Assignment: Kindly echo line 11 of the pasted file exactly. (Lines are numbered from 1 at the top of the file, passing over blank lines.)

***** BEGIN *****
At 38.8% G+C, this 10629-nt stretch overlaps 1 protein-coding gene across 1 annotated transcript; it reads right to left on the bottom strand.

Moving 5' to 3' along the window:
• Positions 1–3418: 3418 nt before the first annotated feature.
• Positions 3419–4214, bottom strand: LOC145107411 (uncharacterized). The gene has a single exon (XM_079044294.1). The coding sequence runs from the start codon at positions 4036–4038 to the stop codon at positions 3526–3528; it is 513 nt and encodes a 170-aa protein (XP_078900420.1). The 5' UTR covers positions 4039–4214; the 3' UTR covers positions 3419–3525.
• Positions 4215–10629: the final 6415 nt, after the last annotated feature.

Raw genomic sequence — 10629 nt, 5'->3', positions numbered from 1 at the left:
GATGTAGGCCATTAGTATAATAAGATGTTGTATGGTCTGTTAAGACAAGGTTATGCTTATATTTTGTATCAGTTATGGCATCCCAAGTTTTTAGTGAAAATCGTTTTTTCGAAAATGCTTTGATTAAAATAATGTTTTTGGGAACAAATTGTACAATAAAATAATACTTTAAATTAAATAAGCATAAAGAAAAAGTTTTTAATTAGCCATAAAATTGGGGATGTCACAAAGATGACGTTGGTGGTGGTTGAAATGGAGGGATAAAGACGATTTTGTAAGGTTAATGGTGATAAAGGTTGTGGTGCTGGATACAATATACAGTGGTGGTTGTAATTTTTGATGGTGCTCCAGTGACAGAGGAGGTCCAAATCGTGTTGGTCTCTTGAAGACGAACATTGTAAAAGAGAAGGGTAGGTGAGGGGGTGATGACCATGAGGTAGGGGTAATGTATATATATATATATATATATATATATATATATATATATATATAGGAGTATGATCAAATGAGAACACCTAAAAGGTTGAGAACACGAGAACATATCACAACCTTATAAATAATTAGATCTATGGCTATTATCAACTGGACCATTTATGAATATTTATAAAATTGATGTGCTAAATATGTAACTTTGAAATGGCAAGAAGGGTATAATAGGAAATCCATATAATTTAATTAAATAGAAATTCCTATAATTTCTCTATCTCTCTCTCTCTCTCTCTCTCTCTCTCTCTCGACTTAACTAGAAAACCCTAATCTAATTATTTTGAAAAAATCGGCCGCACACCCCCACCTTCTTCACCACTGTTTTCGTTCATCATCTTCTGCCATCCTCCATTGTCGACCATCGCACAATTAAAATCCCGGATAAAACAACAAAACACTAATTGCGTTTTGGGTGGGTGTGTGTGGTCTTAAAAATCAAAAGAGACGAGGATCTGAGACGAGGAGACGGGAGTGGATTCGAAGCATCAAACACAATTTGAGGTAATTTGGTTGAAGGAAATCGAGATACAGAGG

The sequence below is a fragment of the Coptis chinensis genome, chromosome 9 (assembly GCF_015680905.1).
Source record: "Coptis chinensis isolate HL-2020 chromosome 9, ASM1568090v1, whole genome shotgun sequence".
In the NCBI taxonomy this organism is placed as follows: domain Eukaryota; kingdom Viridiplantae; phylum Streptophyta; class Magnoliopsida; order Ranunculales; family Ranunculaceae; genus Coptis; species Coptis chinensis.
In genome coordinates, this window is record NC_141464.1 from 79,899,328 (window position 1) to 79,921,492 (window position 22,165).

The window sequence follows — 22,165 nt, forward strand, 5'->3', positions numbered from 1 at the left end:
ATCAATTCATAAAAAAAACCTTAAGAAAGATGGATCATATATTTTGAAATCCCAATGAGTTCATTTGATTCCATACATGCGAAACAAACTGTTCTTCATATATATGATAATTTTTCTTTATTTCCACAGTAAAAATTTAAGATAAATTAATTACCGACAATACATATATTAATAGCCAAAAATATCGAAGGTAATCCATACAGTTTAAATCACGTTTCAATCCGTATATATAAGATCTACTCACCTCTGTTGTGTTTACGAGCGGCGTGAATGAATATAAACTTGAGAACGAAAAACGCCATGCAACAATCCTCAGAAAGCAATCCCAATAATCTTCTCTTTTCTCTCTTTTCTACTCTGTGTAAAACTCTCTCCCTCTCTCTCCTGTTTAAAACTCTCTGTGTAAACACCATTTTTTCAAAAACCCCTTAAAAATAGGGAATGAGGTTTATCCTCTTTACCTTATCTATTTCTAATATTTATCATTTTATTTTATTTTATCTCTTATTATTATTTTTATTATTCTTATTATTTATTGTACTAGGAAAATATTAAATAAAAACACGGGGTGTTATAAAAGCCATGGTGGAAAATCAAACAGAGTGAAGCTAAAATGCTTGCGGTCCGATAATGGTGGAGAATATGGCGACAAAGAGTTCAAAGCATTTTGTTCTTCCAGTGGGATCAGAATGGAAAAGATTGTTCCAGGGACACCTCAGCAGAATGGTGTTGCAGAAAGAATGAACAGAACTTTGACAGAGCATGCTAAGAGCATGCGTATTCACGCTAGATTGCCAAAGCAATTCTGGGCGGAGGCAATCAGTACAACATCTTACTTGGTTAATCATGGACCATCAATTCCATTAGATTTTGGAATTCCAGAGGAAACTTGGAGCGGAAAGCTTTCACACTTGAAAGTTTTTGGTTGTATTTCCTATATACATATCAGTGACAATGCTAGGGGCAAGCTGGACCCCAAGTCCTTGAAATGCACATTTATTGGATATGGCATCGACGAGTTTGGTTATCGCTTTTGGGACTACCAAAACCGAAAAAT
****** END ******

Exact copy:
In genome coordinates, this window is record NC_141464.1 from 79,899,328 (window position 1) to 79,921,492 (window position 22,165).